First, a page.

Posts Tagged ‘Sunday Times’
The Battle for Scotland and How It Can Change Britain
Sunday Times, April 11th 2010
The Scottish election has begun – a contest taking place in a different land, terrain and politics from the rest of the UK.
This is a nation with two Parliaments and two Governments (one Labour, one SNP) where a Westminster election comes at another point in the Holyrood election cycle: three years into a relatively popular SNP Government. Westminster issues for England such as health and education are debated in the UK media as if devolution never happened, and Scotland along with Wales and Northern Ireland ignored or reduced to token coverage.
Scotland has a four party system different from the two and a half party system at Westminster – the Lib Dems squeezed by the adversarial culture of Labour v. Tory. Scotland even has four different electoral systems: FPTP for Westminster, Additional Member System for Holyrood, regional list for Europe, and Single Transferable Vote for local government.
While the Labour v. Tory battle is the big news story down south, Scotland is shaped by a much more subtle and nuanced set of party contests, the most important of which is Labour v. SNP. Read the rest of this entry »
Beginning a Conversation about Change and Glasgow:
A Discussion with Carol Craig
Sunday Times, March 21st 2010
Glasgow is a place of complexity, many identities, of both dreams and problems. This is the city of ‘Glasgow: Scotland with Style’, the supposed new, vibrant city, and then there is the urban wasteland of gangland ‘No Mean City’. Then there is the Glasgow of fiction, film and prose, from James Kelman to Edwin Morgan.
Carol Craig’s new book on the city, ‘The Tears that Made the Clyde: Well-being in Glasgow’ is an attempt to address some of these contradictions. In particular, she has focused on looking beyond ‘the official story’ of what she sees as ‘trying to sell the city and play down difficulties’, and instead look at the other side of the equation, namely, the inequality, health, crime and violence, and examine what causes these and how real change can happen.
The book sets out to look at in Craig’s words ‘how we can explain social problems. We can look at aspects of the city in terms of cultural regeneration and the city centre, and say these are genuinely fantastic’, but they are only part of the story, and we wont bring about change by just ‘going on about the positives’. Read the rest of this entry »
The Strange Story of Labour Scotland
Sunday Times, March 14th 2010
The Scottish Labour Party has always been a strange beast, misunderstood by many, but with a romantic, sentimental sense of itself.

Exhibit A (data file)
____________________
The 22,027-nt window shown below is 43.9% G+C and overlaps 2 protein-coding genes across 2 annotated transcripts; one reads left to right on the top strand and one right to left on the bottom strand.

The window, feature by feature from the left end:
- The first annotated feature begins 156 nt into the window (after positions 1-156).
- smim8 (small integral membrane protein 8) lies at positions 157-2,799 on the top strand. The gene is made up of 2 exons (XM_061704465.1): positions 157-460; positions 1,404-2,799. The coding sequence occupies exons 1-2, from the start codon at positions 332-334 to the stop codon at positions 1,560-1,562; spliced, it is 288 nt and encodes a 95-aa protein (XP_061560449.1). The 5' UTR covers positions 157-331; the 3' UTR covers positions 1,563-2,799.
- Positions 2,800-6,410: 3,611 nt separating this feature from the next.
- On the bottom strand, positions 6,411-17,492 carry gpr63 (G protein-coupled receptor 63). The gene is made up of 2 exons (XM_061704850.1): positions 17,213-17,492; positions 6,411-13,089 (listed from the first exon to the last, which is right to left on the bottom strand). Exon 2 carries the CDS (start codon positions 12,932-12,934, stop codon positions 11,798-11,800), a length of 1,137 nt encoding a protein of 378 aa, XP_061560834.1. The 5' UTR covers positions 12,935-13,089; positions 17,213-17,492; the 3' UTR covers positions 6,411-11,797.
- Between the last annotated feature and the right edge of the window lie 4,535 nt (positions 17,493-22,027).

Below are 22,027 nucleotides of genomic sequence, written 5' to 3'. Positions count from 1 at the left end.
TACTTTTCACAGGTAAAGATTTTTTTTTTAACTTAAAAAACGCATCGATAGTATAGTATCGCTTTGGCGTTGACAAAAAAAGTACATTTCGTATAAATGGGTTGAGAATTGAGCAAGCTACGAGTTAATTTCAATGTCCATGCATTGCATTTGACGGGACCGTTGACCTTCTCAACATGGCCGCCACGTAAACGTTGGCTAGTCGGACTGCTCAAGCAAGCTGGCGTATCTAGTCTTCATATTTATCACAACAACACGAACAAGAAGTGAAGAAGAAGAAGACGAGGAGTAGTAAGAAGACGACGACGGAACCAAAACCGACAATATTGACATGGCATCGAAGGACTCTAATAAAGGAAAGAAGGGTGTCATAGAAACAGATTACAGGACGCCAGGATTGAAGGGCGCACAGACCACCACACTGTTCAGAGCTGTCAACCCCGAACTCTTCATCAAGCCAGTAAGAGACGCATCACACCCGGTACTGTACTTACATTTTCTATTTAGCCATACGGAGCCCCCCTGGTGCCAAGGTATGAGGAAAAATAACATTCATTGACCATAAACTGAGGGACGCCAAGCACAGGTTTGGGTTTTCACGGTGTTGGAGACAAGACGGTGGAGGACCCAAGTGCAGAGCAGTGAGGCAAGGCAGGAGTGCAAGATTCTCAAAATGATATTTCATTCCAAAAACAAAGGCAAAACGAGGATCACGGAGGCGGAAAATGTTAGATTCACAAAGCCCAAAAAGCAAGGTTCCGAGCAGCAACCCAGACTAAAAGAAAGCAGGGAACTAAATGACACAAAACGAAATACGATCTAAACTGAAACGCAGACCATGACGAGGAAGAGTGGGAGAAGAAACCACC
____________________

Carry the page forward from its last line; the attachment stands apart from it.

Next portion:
It is a party which has won every Westminster election since 1959 – thirteen in a row – which makes this part of Scottish politics even more uncompetitive than the SPL!
What is interesting is how the party has done this and been changed in the process. For all its myths, Scottish Labour has achieved this success without being that popular. The party has never won a majority of the popular vote, and only come near once (1966 with 49.9%).
A contributory factor to Scottish Labour’s strength – and one which aided Thatcher down south in the 1980s – has been facing a divided opposition, shaped here by the long decline of the Conservatives and the failure of the SNP to mount a serious challenge until recently. Read the rest of this entry »
The Missed Opportunity of ‘Broonland’
Sunday Times, February 28th 2010
Christopher Harvie, Broonland: The Last Days of Gordon Brown, Verso £8.99
Chris Harvie is a rare bird in the field sport of Scottish politics, a cultural and historical polymath and bon viveur who in part seems to belong from another era, one of Victorian romance, grand visions and eclectic ideas.
Harvie has spent most of his academic life in Baden-Wurttemberg in Germany and upon retiring came back to Scotland. Standing for the SNP in the 2007 Scottish Parliament elections, he found himself, as No. 5 on the list in Mid-Scotland and Fife, in the surprising position of being elected.
There is something joyously surprising and uplifting in today’s age of party automatons in Harvie’s election, a feeling added to by the sight of seeing him strutting around the Parliament, dressed like a character from some age of Tory squires or an Ealing ‘Victorian’ comedy. Read the rest of this entry »
The Making of the Modern SNP: What is it and where is it going?
Sunday Times, October 4th 2009
The SNP celebrates its 75th anniversary this year in good heart and mind. The party now finds itself two and a half successful years into office, having won the 2007 Scottish Parliament elections. It has been setting the political landscape of Scotland since, wrong-footing opponents and preparing to make progress towards holding an independence referendum.
The forthcoming week sees the publication of the first ever study of the contemporary SNP, ‘The Modern SNP: From Protest to Power’, addressing who the Nationalists are, where the party’s support comes from, looking at its ideals and policies and examining its thinking on independence. Read the rest of this entry »